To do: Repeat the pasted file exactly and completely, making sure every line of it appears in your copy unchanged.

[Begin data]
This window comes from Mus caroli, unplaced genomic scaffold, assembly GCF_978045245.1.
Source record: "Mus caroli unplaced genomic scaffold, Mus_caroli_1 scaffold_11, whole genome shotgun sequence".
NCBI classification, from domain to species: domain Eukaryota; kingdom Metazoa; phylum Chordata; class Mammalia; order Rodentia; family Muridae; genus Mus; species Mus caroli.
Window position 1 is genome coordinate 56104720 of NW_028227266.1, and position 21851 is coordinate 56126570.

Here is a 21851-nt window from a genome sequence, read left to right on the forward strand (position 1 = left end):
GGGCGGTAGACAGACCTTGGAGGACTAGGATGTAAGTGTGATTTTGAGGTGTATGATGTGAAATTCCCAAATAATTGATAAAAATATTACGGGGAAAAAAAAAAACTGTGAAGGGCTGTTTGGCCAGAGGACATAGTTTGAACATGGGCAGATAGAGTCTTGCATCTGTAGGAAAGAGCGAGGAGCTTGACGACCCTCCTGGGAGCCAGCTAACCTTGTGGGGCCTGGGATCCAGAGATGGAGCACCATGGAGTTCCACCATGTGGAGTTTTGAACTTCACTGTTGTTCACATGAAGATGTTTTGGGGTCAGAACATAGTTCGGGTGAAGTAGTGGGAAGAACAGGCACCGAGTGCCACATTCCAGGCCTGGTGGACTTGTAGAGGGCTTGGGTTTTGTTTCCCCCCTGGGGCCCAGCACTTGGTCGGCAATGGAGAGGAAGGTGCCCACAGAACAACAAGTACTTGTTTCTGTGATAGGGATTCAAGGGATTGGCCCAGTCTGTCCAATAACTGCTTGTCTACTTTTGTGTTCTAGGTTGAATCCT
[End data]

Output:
This window comes from Mus caroli, unplaced genomic scaffold, assembly GCF_978045245.1.
Source record: "Mus caroli unplaced genomic scaffold, Mus_caroli_1 scaffold_11, whole genome shotgun sequence".
NCBI classification, from domain to species: domain Eukaryota; kingdom Metazoa; phylum Chordata; class Mammalia; order Rodentia; family Muridae; genus Mus; species Mus caroli.
Window position 1 is genome coordinate 56104720 of NW_028227266.1, and position 21851 is coordinate 56126570.

Here is a 21851-nt window from a genome sequence, read left to right on the forward strand (position 1 = left end):
GGGCGGTAGACAGACCTTGGAGGACTAGGATGTAAGTGTGATTTTGAGGTGTATGATGTGAAATTCCCAAATAATTGATAAAAATATTACGGGGAAAAAAAAAAACTGTGAAGGGCTGTTTGGCCAGAGGACATAGTTTGAACATGGGCAGATAGAGTCTTGCATCTGTAGGAAAGAGCGAGGAGCTTGACGACCCTCCTGGGAGCCAGCTAACCTTGTGGGGCCTGGGATCCAGAGATGGAGCACCATGGAGTTCCACCATGTGGAGTTTTGAACTTCACTGTTGTTCACATGAAGATGTTTTGGGGTCAGAACATAGTTCGGGTGAAGTAGTGGGAAGAACAGGCACCGAGTGCCACATTCCAGGCCTGGTGGACTTGTAGAGGGCTTGGGTTTTGTTTCCCCCCTGGGGCCCAGCACTTGGTCGGCAATGGAGAGGAAGGTGCCCACAGAACAACAAGTACTTGTTTCTGTGATAGGGATTCAAGGGATTGGCCCAGTCTGTCCAATAACTGCTTGTCTACTTTTGTGTTCTAGGTTGAATCCT